Mathematical Ecology: Undergraduate Research Team

This work is supported in part by grant DMS-0314512 from the U.S. National Science Foundation, and by Andrews University.
All opinions expressed are those of the authors and not necessarily those of the NSF or Andrews University.

What does population ecology have to do with mathematics? Animal and plant population sizes often fluctuate dramatically over time. Understanding these fluctuations is the key to solving many important problems in ecology ranging from food production to the conservation of species diversity. Calculus (the study of rates of change) opens the way to predicting population fluctuations.

What kind of research would I do if I were on the Team? The members of our undergraduate research team are engaged in a variety of investigations that span the spectrum from mathematics to biology. For example, there are opportunities to collect data in the field, look for dynamic patterns in the data, build mathematical models, write computer programs to simulate the models, carry out mathematical model analyses and prove theorems, and carry out statistical analyses. Students dig through the professional literature, give research talks, and coauthor research papers. They work as an interdisciplinary team, and get the chance to collaborate closely with well-known scientists. Their office is in the Science Complex, HYH 130.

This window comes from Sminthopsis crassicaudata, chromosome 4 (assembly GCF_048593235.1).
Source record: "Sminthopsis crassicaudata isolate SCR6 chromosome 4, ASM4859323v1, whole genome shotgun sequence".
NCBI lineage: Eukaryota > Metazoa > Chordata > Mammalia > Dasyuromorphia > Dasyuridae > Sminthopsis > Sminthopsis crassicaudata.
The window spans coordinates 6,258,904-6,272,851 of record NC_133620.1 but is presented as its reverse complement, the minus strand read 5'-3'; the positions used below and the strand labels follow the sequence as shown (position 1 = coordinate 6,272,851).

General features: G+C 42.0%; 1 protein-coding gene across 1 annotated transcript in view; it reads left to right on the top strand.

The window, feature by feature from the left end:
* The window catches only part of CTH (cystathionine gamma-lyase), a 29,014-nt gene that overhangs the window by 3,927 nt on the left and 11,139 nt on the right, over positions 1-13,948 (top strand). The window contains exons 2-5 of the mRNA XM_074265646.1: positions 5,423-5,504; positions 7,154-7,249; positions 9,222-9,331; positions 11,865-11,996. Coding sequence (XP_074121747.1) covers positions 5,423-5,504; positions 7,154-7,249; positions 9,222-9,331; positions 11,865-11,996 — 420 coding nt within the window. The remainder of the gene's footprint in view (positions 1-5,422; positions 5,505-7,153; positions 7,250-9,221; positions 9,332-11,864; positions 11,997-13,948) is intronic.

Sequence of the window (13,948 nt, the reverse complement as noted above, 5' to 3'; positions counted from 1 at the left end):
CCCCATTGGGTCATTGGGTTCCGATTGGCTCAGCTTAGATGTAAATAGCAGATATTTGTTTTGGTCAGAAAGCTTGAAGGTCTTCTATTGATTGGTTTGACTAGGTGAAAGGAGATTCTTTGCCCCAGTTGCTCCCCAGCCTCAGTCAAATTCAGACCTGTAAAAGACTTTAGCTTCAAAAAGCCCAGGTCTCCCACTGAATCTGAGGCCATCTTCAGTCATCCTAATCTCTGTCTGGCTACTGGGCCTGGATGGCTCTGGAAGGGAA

Would I fit into the team? Our undergraduate team members have a variety of complementary strengths in areas such as biology, mathematics, physics, chemistry, and computing. You do not need to be strong in all of these areas, because we work as an interdisciplinary team. The main things we look for are self motivation, a sharp mind, good calculus skills, and an intellectual passion to understand. We give preference to students who plan to go on to graduate school, especially those who are considering a research career in biology or mathematics. We encourage applications from minorities.

What about financial support? Most Team members receive support through grants. See the link for "Grants and Support".

What specific subjects in mathematical ecology would I study? You would be part of the Seabird Ecology Team at Andrews university, or you would work with the Beetle Team. These two teams are interdisciplinary groups of researchers from several universities. The Seabirds study dynamics of the distribution and behavior of marine birds and mammals. The Beetles study nonlinear dynamics (bifurcations and chaos, for example) in laboratory populations of insects.

I'm interested. Whom should I contact? Please contact Professor Henson.

Department of Mathematics / Andrews University / Berrien Springs, MI 49104 USA